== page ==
This post comes courtesy DDHQ contributor Alexander Marrero-Laureano. Follow him on Twitter @alexmarrero
Or perhaps, so what?
The US territory of Puerto Rico on Sunday held a referendum on the different status options for the island. Puerto Rico has been a U.S. Territory since 1898, a product of the Spanish American War. Until 1952 the president of the U.S. decided who was the island’s governor, but that changed when Congress approved a Puerto Rican constitution and established the ‘Commonwealth’ of Puerto Rico, or ‘Estado Libre Asociado’ (Free Associated State). While this allowed Puerto Ricans to govern themselves, they are still subject to any laws passed by Congress, without having voting representation in it. For all intents and purposes, Puerto Rico very much remains a modern-day colony.
For decades, many have pushed for Puerto Rican statehood. The first referendum was held in 1967, where the existing territorial status won 60% of the vote, to 39% for statehood. The issue was not brought up again until 1993, when Governor Pedro Rosselló, father of current Governor Ricardo Rosselló, held another referendum. This time support for the existing territorial status went down to 48%, while support for statehood increased to 46%.
In 1998, a third referendum was held. However, opponents of this referendum managed to get a ‘None of the above’ option on the ballot and held a campaign for people to vote against it. They succeeded by getting 50%, while statehood garnered 47% of the vote. The fourth referendum was held in 2012. This one was structured as two questions: 1. ‘Do you wish to remain with the current status? Yes or No’ and 2. ‘Which of these non-territorial options do you prefer? Statehood, Independence or Sovereignty’. ‘No’ won with 54% of the vote, and Statehood won the second question with 61% of the vote. However, a new pro-commonwealth administration was elected and they did not follow up on the topic of status.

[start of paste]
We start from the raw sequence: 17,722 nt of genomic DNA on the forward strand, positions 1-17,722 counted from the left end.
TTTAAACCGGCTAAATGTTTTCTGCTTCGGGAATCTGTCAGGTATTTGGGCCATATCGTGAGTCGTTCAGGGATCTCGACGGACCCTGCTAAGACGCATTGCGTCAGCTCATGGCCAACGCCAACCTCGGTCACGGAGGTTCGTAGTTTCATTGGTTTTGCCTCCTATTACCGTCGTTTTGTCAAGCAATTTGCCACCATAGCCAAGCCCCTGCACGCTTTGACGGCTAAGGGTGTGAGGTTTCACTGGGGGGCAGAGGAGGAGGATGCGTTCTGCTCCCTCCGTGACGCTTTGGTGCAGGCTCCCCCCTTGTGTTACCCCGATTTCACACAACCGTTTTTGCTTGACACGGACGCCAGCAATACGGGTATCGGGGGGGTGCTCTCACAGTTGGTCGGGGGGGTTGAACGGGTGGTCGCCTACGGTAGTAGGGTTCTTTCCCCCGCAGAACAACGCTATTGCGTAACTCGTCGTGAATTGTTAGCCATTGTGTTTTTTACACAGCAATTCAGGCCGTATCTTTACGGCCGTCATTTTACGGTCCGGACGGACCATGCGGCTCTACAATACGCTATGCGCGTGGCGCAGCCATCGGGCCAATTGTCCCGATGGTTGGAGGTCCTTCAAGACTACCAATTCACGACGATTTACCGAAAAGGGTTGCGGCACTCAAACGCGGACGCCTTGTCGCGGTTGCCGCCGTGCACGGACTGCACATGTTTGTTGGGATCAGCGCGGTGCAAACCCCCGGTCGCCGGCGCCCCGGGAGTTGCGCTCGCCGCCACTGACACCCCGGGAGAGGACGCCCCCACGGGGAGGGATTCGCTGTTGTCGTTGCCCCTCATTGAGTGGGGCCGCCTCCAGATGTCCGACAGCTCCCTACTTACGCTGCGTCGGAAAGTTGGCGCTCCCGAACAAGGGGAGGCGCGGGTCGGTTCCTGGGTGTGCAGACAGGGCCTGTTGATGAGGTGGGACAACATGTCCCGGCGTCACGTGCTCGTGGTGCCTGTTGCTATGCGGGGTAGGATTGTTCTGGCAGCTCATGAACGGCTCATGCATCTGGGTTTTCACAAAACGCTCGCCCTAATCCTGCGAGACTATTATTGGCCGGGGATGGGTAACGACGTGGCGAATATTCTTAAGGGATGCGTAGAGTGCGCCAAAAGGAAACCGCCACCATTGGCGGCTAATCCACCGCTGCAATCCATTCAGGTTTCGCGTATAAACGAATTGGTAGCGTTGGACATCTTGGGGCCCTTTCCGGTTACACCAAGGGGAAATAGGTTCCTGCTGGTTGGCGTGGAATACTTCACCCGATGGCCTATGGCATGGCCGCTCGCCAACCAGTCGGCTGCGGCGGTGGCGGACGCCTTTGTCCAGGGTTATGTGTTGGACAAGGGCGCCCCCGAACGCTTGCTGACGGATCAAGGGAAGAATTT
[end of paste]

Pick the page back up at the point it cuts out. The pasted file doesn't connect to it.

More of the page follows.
On Sunday, a fifth referendum was held. It was initially boycotted by the pro-commonwealth Popular Democratic Party because an option for keeping the current territorial status was not included on the ballot. Even after this option was included, the PDP maintained this boycott, arguing that the vote was designed to favor statehood.
Thanks to a newly implemented electronic tallying system, 90% of the results were counted within two hours of polls closing. With a low turnout of 23%, Statehood overwhelmingly received 97% of the vote, while Independence and Current Status options split the remaining 3%.
So, who won the Puerto Rico Status referendum? It depends on who you ask. Supporters of the boycott are saying the boycott was successful and these results should not be taken seriously. And they may have a point. Although the turnout is in line with turnout in non-General Elections, Sunday’s referendum was the lowest number of total votes statehood has received.
Supporters of statehood will argue that only those that actually vote get to have a say, and that it’s clear that this was an overwhelming vote for statehood.
What’s the path going forward? Last week Gov. Rosselló signed the “Law for Equality and Congressional Representation of the U.S. Citizens in Puerto Rico” or the so called “Tennessee Plan”, with the purpose of establishing a commission, composed of 2 Senators and 5 Representatives, to be named by the Governor and confirmed by the Puerto Rico Senate. This commission would then go to Congress to fight for statehood and admission to the Union.
Rep. Don Young (R-Alaska) and Rep. Darren Soto (D-Florida) were in Puerto Rico as observers of the vote and expressed that they would take those results to Congress with Rep. Jennifer Gonzalez (R-Puerto Rico, the Puerto Rico non-voting member of the House of Representatives) , in order to promote a solution for the status of Puerto Rico. Meanwhile, expect the PDP to lobby against all statehood efforts, using low turnout in the most recent referendum as their main argument.